The cooperation of the ramp 56 and incline 57 is best illustrated in FIGURE 6. Inasmuch as most of the capacitor weight is concentrated in the body portion, or the head, as this head passes over the ridge between ramp 56 and incline 57, the head immediately aligns itself with incline 57 to pass downwardly and into one of the slots 65 in the dial. Conversely, should a capacitor be aligned fore-and-aft but with the legs leading, or in a tail first presentation, while the capacitor body is still on ramp 56, the legs extend upwardly over incline 57 and over the adjacent periphery of rim portion 62. With this undesired alignment, the capacitor is thus knocked oil the input area and does not enter into one of the slots 65. Accordingly, once the capacitor is indexed as shown by the capacitor with the leads extending out over incline 57, the proper final alignment of the part has been effected, notwithstanding that the capacitor must be rotated by the index wheel arrangement and subsequently ejected. Although the ultimate physical position has not been reached, the proper and desired alignment has been obtained.
Movement of the indexing wheel arrangement to carry the capacitors from the input portion 25 around to the lead-straightening station 26 will now be described, with reference particularly to FIGURES 7, 8 and 9. In FIG- URE 8 a pair of photocells 69 and 70 are illustrated, one above and one below the location at which a capacitor is fed into the indexing table. Such photocells are operative to send and receive a beam of energy within the visible portion of the spectrum through aperture 63 and the brim portion 62 of the dial cover, notch 65 in the dial 64 and an aperture 68 defined in the periphery of the dial beneath the notch, and a wide aperture 71 in cam 72 which will be described hereinafter. Those skilled in the art will recognize that other forms of sensing arrangements can be utilized. For example, one of the elements 69 and 70 can be replaced by a reflective surface, with the other element sensing the level of ambient light which will be significantly reduced when the head of a capacitor enters slot 65.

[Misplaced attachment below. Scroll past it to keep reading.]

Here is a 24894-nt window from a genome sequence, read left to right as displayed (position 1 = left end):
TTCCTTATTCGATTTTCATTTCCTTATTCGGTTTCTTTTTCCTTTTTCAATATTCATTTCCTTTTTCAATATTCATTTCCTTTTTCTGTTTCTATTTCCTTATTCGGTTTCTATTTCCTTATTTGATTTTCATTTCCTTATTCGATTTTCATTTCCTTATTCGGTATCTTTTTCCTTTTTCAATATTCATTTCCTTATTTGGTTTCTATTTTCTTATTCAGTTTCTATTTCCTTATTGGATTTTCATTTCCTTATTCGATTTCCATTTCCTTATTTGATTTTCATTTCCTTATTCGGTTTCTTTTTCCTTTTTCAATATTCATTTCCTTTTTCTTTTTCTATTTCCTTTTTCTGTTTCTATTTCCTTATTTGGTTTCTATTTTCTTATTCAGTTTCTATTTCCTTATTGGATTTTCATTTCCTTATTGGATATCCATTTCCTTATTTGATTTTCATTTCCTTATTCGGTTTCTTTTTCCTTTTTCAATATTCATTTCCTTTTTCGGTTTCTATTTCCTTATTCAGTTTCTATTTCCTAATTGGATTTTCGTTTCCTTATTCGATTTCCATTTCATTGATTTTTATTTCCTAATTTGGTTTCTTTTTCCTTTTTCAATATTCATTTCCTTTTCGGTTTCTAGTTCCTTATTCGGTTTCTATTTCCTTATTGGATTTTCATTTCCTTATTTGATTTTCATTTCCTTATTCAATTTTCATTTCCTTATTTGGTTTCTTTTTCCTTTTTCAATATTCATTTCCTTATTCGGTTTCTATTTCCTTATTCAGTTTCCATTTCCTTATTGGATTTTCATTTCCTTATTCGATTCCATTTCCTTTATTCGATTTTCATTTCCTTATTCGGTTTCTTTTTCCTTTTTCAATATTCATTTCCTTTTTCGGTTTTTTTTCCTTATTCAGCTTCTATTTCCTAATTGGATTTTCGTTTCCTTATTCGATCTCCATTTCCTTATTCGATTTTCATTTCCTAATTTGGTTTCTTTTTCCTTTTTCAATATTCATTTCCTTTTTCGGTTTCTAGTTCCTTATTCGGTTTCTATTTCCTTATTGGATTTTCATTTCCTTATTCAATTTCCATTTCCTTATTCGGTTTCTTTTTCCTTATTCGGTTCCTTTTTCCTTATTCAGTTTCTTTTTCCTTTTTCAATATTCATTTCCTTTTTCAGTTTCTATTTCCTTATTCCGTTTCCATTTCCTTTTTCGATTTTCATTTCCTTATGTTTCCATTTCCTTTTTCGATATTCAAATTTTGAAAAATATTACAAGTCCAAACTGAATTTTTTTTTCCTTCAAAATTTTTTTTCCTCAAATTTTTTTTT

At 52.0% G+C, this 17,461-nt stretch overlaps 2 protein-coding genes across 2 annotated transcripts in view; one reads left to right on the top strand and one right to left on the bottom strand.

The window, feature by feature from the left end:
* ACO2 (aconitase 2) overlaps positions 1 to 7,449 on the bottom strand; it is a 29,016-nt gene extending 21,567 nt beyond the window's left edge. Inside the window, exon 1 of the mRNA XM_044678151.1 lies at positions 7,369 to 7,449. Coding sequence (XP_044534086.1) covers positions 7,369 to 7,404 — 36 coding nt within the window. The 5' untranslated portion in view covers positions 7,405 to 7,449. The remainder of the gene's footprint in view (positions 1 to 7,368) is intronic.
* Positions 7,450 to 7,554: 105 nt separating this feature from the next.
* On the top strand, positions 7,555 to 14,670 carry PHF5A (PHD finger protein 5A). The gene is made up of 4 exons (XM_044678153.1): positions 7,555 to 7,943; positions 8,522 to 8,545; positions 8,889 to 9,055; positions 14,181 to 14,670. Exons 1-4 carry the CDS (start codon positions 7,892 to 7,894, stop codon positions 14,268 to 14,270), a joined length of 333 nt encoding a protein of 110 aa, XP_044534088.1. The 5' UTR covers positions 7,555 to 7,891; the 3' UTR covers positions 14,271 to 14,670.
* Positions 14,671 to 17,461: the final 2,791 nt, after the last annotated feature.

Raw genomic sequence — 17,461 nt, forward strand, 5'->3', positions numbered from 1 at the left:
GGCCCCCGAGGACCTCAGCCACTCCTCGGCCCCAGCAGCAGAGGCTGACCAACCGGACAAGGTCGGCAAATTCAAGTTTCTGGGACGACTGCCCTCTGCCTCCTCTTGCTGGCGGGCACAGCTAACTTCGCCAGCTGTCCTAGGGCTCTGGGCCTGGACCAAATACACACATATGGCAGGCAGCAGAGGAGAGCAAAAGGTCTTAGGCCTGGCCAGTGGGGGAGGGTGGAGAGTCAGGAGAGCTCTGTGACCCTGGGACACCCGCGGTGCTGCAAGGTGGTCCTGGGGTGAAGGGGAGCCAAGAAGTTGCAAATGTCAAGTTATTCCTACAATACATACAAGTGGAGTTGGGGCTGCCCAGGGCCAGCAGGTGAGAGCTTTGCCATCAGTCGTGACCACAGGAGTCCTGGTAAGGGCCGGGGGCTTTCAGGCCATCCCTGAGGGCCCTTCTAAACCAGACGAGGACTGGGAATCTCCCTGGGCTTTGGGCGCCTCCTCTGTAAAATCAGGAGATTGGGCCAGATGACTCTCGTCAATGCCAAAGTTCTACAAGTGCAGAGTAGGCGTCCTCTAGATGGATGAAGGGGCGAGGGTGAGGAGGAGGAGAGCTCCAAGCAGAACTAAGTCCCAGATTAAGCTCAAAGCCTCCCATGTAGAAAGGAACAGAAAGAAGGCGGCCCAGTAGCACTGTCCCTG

Responsive to the entrance of a capacitor head into notch 65, an impulse is translated from photocells 69 and 70 to an amplifier unit 73 as indicated in FIGURE 9. The amplified impulse is in turn passed to a stepper motor 74, which in the present embodiment is of the type to effect the angular displacement of shaft 75 through one complete rotation or 360 movement. As will be explained subsequently, such rotation is effective to index the dial through one incremental movement in preparation for receiving the next part from the input area. A timer unit 76 is also shown intercoupled between the photocells and amplifier 73. The timer may be any of a multitude of well-known types which are operative after a given time period, which is adjustable, to transmit an impulse to amplifier 73 (and cause the dial to index) in the event that no impulse has been received from photocells 69 and 70 during that time, indicating that perhaps the leads of a part had entered the slot instead of the desired head-first presentation. Each time an impulse is received from the photocells (signifying proper orientation of the part) the timer is reset to zero, the dial is indexed, and the circuit again starts to count from that instant.
As shown in FIGURE 7, each complete angular displacement of shaft 75 is transmitted to a Geneva index or driver wheel 77, to which the shaft is fastened by a screw 78. This motion is in turn translated to the star wheel 79 .of the Geneva movement, aflixed by another such screw 80 to the main shaft 81 of the indexing wheel. Shaft 81 is fastened to a drive plate 82, and through suitable apertures in this plate, fastening means such as screw 83 pass and are received in correspondingly tapped sections of the inner portion 84 of dial cover and the dial body 64. In the illustration of FIGURE 7 it appears that porttion 84 of the dial plate cover is a separate part with respect to brim portion 62, but it is emphasized that both these parts are a single sheet of material which is apertured to define a plurality of slot-like openings 85 to accommodate movement of a ram unit during the ejection cycle.